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Sarah Kettell
Lover of nature, music, cooking, and written words. Perpetual thinker and learner.
Lover of nature, music, cooking, and written words. Perpetual thinker and learner.


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This is great.

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A Game That Is Created to Be Hacked

This is a pretty cool idea. Turn the game into what you want it to be by actually altering the game itself, without needing the technical knowledge to do it the hard way.
In this Zelda-style game, you hack the source code with your sword

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Udacity Will No Longer Offer Free Certificates

I can understand that employers would more likely consider verified certificates. I understand that we are not entitled for free courses or education, especially when it can help us in our career. However, I feel that they could have gone about this in a better way.

First of all, they currently have two course options: 1) a free option where you get access to the videos, projects, and auto-graded quizzes. 2) a paid option where you get access to the same as the free, projects that are human graded, a real coach, and a verified certificate.

The cost of the paid option? It depends on the course, but it seems to average $150 per month, per course. If you can cram it all into one month, that's not a bad deal, right? But if you're working full time and have other commitments, it could end up taking you much longer. 

Do you know how much Coursera charges for a verified certificate? On average, $50. That's it. One time fee. Sure, you don't get the coach or human-graded projects (unless you count peer assessment), but that seems reasonable for them to check your identity for a PDF downloadable certificate. 

I think they should have offered a 3rd option, which only gives you the verified certificate part, at a lower fixed cost on par with Coursera. Not everyone needs or wants a personal coach. Not everyone can afford the cost of the full experience, especially if they wish to take more than one course or have limited time. Why should they have to pay for the extras just to get a certificate?

I have no problem with them having the full course option. I think it's wonderful and could definitely help people if they plan to use this for their careers. But it is not in line with the message Udacity started out with, from my opinion.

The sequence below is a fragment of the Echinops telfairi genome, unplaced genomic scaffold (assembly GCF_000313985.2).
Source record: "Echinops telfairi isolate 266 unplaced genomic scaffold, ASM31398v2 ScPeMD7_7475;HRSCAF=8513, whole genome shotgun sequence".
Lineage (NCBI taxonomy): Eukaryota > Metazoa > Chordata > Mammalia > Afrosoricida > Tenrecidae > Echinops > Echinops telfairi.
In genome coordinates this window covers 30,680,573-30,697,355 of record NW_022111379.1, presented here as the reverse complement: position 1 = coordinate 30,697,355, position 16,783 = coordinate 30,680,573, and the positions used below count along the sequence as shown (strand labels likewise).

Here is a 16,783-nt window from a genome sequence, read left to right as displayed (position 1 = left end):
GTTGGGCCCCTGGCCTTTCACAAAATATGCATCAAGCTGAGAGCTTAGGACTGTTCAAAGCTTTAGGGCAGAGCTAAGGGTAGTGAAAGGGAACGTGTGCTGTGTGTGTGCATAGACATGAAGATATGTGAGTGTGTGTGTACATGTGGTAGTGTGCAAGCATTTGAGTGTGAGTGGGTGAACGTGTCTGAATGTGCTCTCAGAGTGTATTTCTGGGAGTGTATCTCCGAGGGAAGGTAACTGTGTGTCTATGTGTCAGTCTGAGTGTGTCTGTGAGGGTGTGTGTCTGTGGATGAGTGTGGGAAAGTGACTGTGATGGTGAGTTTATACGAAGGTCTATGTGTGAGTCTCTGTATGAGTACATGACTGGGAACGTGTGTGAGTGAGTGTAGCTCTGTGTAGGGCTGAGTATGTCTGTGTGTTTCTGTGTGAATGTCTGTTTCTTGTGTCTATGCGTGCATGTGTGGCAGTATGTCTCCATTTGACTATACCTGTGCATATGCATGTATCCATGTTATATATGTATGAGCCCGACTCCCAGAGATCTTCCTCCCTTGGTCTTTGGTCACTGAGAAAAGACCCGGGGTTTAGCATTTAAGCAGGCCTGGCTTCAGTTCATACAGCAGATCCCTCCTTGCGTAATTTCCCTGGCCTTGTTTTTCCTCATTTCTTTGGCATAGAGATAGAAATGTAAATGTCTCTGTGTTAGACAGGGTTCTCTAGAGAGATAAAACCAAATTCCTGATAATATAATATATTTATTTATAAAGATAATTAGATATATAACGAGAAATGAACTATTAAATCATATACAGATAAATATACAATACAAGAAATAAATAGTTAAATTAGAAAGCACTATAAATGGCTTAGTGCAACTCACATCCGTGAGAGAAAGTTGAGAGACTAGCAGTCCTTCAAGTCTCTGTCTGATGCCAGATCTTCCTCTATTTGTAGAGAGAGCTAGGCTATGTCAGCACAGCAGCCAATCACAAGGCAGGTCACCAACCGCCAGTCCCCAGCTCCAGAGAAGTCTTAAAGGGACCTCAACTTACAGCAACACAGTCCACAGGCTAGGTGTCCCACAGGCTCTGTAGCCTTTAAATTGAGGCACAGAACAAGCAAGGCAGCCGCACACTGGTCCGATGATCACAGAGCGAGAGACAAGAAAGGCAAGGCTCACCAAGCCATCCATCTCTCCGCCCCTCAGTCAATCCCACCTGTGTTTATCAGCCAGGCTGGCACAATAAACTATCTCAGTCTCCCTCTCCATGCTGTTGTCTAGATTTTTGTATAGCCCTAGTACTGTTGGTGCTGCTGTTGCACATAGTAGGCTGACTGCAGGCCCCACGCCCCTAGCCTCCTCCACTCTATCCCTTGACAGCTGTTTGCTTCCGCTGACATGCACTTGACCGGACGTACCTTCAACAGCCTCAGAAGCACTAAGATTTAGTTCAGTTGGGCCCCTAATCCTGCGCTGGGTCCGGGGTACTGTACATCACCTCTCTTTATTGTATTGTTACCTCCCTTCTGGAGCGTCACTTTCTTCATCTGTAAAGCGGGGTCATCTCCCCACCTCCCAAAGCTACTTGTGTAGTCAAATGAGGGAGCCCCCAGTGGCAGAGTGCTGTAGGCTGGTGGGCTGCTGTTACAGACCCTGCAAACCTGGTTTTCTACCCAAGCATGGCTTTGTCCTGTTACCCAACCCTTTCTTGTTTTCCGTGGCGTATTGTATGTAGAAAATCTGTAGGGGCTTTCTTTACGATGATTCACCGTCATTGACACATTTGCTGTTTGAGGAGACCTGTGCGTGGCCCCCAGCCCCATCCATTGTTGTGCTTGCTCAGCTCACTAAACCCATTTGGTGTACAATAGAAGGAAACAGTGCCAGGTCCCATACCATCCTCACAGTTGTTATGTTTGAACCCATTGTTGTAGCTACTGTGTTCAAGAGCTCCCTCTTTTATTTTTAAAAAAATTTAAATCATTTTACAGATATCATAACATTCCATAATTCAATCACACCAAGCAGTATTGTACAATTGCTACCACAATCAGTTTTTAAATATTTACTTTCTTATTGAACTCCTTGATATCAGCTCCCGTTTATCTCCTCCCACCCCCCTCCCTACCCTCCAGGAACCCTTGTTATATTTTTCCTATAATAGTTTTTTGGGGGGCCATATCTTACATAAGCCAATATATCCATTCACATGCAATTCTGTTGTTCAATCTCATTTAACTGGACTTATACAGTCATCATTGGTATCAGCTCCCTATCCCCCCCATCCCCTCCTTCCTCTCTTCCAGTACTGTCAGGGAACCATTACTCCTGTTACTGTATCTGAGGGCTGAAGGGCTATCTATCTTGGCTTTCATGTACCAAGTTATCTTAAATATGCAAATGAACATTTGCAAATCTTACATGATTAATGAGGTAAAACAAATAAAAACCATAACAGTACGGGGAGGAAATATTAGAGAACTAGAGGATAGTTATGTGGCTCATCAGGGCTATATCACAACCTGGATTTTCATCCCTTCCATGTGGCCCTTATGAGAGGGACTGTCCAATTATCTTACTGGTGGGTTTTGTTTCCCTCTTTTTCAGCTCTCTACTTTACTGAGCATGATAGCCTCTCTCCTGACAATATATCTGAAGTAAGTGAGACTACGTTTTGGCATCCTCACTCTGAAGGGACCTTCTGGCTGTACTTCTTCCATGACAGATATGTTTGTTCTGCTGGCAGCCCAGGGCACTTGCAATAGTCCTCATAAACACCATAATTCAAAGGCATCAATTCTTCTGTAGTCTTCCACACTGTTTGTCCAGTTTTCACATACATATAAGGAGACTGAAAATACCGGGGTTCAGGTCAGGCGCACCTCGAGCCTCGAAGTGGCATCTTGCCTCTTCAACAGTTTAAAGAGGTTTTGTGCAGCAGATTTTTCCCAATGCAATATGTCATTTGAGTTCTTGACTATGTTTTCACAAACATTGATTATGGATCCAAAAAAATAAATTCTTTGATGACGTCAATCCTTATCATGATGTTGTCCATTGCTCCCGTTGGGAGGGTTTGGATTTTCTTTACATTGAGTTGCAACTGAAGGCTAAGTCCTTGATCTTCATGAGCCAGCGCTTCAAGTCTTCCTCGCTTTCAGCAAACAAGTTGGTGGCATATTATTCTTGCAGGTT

What are your thoughts? Would you pay for this?

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Google Glass for $500 less!?

My husband is selling his Glass. It was only used a couple times for demonstration purposes, so it's in mint condition. Everything (even original packaging) is included.

The best part? It's $500 off original price with free shipping!

Please check it out if you're interested, or share it if you know someone who might be. :)

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Sometimes we all need to take some time to just stop and enjoy the view.

(Aside from when someone is going to take a photo and you look away from it, of course.)

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Awesome job opportunity! ;)
+LinkedIn is hiring for Senior Punch Card Programmer! 

Level up your skill set with Intro to Punch Card Programming: 

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For anyone interested in programming, this might be a fun course for you to check out. It uses python and has no prerequisites. Anyone can take it!

I'm currently taking another course, Internet History, Technology, and Security, from the same professor and absolutely love it. He's got a great teaching method and is very present to help out and improve the course as it runs. He also has a love for open education and allows for the materials in his courses to be reused as teaching materials. 

I'll be joining this one to see the way the material will be presented and to maybe help out a bit in the forums. :)

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What is a Dimension and Do We Actually Live in a 1D World?

This is probably one of the most interesting and intelligent discussions I've ever read in YouTube comments. The video itself is good enough, but the comments make you think.

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If you could have any game or tool that is controlled by the movement of your hands, what would it be?

Leap Motion is a neat tool that detects movements of all 10 fingers pretty accurately. Obviously it's not completely new technology and somewhat reminds me of Kinect, but it could open up a lot of opportunities for app developers because it works on a standard computer.

What ideas come to mind that it could be used for?

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Browser-based VM that lets you program in a bunch of languages without needing to install anything locally, plus you can collaborate and share what you make. They even have a real Linux terminal to work in, if that's what you prefer.

Options to work with include: Ruby, Go, Java, NodeJS, PHP, C, Python, Wordpress, Laravel, Django, and Bootstrap. Among others.

Check it out!
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